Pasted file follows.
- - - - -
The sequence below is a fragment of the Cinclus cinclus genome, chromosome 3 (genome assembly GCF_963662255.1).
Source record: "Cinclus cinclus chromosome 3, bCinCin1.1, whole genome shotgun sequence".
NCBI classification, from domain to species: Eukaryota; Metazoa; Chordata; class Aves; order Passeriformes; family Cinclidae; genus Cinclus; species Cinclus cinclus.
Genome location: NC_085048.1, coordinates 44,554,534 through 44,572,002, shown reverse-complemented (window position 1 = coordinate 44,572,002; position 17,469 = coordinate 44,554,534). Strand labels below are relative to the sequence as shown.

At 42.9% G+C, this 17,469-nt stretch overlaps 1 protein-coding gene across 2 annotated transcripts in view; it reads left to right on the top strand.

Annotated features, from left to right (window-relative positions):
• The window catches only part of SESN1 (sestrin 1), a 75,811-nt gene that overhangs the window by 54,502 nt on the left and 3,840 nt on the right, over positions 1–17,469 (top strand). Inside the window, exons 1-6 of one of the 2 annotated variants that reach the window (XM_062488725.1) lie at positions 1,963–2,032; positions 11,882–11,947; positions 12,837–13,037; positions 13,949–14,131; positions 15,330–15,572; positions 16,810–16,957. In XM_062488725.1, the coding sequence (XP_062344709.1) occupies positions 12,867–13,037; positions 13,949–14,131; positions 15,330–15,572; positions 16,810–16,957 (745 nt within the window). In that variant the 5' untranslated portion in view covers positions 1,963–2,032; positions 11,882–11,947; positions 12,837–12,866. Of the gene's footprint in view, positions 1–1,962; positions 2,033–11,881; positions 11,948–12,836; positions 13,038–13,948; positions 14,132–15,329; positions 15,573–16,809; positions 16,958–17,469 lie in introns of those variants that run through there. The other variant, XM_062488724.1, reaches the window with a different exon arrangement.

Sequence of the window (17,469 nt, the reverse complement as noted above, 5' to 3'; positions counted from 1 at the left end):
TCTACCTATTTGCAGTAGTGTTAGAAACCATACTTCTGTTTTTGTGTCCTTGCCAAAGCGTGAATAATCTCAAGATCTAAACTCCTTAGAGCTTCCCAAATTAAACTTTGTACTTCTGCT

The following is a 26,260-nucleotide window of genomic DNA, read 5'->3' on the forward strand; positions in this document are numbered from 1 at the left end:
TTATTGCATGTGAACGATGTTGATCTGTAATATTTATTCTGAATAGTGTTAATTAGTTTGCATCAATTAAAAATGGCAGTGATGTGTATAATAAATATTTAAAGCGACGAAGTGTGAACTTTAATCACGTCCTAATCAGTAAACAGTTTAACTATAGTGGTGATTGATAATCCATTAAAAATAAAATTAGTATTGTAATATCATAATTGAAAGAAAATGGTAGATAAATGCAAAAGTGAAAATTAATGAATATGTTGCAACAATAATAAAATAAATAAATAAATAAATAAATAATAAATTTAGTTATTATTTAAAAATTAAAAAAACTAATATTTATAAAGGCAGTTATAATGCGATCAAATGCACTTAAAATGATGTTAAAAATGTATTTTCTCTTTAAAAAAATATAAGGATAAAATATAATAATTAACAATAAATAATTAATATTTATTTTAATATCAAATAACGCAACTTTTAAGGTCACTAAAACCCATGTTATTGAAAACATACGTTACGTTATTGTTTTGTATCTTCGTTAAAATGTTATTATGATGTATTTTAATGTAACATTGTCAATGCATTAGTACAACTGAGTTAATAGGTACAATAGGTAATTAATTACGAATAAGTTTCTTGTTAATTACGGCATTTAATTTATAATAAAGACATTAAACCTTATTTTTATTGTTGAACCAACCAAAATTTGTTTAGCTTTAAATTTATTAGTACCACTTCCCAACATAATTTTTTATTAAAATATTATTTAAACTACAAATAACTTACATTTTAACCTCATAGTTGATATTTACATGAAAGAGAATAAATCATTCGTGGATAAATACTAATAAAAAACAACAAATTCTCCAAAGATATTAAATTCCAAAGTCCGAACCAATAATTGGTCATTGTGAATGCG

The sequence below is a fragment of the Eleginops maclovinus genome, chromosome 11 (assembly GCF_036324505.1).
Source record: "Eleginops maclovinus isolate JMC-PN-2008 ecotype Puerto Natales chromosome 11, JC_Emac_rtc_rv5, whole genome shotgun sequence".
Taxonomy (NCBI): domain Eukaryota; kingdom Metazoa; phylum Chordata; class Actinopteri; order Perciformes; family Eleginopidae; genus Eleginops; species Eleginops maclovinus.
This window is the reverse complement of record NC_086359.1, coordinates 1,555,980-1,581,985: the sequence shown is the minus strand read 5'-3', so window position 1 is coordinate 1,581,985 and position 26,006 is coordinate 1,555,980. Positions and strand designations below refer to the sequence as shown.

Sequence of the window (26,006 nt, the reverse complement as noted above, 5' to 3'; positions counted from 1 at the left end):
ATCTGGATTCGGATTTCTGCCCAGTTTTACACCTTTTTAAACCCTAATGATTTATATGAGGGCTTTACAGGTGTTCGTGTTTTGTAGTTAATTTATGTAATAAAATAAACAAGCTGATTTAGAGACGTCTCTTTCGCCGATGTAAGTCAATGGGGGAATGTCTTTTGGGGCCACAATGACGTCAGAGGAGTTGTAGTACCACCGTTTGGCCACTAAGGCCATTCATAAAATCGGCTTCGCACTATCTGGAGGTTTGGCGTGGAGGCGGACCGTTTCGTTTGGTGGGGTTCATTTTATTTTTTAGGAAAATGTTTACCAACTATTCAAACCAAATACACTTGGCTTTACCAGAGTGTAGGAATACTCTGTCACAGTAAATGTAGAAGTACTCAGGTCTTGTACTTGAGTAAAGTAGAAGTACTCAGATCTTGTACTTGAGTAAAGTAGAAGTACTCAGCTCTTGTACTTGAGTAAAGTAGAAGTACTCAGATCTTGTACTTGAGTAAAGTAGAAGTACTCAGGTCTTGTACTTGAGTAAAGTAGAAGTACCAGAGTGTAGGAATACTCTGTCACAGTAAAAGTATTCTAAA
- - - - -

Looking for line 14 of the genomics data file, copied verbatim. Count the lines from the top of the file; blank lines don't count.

Taxonomy (NCBI): domain Eukaryota; kingdom Metazoa; phylum Chordata; class Actinopteri; order Perciformes; family Eleginopidae; genus Eleginops; species Eleginops maclovinus.